April 17, 2024

MSCI Global Stock Index Records Biggest First Half Drop

On Thursday, the MSCI index of global shares recorded its biggest drop in the first half of a year in its history. Meanwhile, the benchmark US S&P 500 index also notched its biggest percentage drop for the first half since 1970.

Different concerns

There have been a number of concerns that have contributed to this slide, which include soaring inflation, the Russia-Ukraine conflict, the aggressive rise in interest rates, and more recently, the possibility of an economic recession.

There is an increase of about 150 basis points in yields on the US Treasury benchmark notes year-to-date, which is the biggest increase recorded in the first half since 1994. A report from the Commerce Department added to jitters on Thursday, when it showed that consumer spending had grown less than expected in May.

Even though the report indicated that inflation may have finally reached its peak, the prices were still high enough to have the US Federal Reserve reiterated that they would continue on their monetary policy tightening path. Market analysts said that inflation is expected to stay for quite a while now.

This week, the chiefs of different central banks, including the Bank of England, the European Central Bank, and the US Federal Reserve met at the annual conference in Portugal. All of them expressed their commitment to controlling inflation, regardless of the consequences.

Market performance

Since the beginning of the year, the benchmark US index, the S&P 500, has declined by more than 20%, which means it has entered into a bear market. There was also a 1.5% drop in the continent-wide European STOXX 600 index and a 1.12% decline in the MSCI index of global shares was also noted.

The first half of the year saw the MSCI global share index lose about 20.9%. The US dollar has seen a great deal of support this year, primarily because of the desire of investors for liquidity in tough economic times and the hawkish stance of the US Federal Reserve.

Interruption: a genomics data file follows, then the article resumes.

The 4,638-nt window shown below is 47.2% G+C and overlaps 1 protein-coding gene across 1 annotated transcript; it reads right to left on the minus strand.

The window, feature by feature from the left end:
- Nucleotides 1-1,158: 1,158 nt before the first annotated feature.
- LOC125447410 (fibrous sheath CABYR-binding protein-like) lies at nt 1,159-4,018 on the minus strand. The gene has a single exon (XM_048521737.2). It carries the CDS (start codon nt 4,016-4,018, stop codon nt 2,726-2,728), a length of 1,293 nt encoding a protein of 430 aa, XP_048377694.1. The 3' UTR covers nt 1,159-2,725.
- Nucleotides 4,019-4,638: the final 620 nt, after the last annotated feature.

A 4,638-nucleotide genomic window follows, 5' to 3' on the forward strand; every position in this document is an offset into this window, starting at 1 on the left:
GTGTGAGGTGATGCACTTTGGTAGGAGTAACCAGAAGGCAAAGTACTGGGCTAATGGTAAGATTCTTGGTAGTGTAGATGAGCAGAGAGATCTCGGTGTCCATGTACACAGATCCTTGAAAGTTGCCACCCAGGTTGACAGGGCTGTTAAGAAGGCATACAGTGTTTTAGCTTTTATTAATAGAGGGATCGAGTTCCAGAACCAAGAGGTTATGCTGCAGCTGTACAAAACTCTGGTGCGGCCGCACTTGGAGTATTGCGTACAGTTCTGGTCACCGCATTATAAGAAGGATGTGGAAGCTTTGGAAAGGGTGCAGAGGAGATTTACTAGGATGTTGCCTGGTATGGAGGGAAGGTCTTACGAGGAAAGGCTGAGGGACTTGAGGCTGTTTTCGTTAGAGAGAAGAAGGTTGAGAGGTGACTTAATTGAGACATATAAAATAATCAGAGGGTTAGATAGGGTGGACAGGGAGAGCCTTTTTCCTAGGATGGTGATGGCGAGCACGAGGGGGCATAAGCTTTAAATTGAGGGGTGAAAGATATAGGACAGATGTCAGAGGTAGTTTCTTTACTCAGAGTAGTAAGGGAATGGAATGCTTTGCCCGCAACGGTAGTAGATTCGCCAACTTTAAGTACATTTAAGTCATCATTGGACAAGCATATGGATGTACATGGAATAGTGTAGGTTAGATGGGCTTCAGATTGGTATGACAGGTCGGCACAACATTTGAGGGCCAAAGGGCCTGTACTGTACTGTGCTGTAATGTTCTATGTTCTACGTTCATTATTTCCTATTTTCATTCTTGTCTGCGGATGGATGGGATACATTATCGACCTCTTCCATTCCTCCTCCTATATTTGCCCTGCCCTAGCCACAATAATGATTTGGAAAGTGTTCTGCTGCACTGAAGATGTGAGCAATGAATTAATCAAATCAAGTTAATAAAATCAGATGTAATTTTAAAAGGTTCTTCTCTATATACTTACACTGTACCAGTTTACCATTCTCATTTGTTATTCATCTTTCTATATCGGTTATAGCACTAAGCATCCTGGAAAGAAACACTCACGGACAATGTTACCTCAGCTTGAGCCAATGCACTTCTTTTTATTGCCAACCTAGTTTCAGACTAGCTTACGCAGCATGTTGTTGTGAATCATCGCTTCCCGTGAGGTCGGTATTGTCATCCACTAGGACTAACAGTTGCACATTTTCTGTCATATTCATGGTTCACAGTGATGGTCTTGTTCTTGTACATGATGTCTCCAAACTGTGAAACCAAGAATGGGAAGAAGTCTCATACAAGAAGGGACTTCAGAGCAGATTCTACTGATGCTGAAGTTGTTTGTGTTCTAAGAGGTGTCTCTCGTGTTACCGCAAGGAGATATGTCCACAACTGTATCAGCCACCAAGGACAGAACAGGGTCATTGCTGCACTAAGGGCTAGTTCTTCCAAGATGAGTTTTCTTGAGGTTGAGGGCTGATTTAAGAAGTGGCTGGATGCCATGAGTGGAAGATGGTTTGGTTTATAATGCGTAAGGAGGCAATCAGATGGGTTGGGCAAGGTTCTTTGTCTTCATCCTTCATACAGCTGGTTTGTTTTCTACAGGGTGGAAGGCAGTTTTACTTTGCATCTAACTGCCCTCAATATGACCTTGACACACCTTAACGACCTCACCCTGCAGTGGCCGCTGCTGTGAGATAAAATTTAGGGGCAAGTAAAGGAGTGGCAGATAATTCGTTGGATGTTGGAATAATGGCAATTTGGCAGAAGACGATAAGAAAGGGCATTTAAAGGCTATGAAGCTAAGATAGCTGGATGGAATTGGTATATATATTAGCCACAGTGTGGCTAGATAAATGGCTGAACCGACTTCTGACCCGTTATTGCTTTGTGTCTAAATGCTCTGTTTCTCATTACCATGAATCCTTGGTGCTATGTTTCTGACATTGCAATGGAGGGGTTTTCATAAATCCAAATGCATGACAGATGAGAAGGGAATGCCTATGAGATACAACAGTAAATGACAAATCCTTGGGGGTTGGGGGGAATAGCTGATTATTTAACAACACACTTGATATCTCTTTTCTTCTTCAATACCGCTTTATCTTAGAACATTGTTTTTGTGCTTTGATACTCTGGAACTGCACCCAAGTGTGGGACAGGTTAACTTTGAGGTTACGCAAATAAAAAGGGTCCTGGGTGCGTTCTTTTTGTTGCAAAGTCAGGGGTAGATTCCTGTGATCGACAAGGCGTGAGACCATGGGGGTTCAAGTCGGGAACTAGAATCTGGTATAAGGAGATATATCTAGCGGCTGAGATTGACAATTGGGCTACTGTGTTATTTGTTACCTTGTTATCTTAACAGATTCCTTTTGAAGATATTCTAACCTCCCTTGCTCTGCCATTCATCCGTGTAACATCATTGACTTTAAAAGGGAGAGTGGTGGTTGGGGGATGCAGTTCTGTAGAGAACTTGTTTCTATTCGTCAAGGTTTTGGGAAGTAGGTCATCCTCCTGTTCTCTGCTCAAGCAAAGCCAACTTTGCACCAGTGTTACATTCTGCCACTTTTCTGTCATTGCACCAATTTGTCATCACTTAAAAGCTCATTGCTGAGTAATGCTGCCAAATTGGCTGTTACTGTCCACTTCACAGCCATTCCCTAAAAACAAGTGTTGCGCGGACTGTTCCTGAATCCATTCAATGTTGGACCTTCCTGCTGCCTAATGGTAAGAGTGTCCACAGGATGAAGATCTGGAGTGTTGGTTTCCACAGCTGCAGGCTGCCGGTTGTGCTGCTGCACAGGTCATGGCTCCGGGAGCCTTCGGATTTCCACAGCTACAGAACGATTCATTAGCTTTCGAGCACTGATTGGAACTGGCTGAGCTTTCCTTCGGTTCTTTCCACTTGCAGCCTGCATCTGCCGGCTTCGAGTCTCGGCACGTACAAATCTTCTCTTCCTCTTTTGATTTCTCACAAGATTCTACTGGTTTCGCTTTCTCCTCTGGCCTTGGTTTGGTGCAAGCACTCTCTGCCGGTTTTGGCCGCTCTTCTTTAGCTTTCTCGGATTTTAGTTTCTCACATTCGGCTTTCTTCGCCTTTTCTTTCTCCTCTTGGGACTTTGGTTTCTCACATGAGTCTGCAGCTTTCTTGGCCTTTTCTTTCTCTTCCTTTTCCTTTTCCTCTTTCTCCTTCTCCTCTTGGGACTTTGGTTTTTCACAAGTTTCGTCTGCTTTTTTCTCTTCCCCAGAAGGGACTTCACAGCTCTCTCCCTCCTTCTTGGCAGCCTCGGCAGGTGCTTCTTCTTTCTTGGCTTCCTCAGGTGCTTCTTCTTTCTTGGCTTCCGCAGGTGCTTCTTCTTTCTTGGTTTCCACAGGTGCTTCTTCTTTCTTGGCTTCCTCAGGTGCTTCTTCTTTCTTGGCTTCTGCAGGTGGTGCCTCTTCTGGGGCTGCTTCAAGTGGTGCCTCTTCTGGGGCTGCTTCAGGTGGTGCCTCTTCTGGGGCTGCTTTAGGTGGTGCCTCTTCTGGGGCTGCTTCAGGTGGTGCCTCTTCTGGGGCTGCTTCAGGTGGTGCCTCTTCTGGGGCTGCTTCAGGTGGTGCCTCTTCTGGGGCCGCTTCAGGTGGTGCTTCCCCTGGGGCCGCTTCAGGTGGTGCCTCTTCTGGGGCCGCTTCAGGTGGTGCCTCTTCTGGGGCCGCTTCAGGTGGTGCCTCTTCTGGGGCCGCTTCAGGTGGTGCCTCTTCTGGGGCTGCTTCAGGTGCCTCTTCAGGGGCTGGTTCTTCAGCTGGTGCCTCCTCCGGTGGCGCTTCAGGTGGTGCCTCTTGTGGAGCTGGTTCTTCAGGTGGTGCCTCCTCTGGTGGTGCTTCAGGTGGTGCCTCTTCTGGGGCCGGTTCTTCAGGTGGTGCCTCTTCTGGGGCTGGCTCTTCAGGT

There was a 6.5% gain in the US dollar index for the second quarter, which was the biggest quarterly increase seen since the final quarter of 2016. There is a 9.4% rise in the index for the year to date. There was a 0.343% fall in the dollar index on Thursday, with a 0.01% drop in the euro, which left it at $1.0481. There was a 5.92% decline in Bitcoin that brought it to $18,904.06.

Oil prices

There was a 3% drop in oil prices on Thursday. OPEC+ said that the output increase in August would be what they had announced previously, but investors were left concerned about output in the future. There was a 3% decline in Brent crude futures scheduled for delivery in September, which brought the price to $109.03 per barrel.

On Thursday, the August contract will expire and it fell by 1.3%, or $1.45, to reach $114.81. A 3.7% drop in US crude futures brought it to a price of $105.76.

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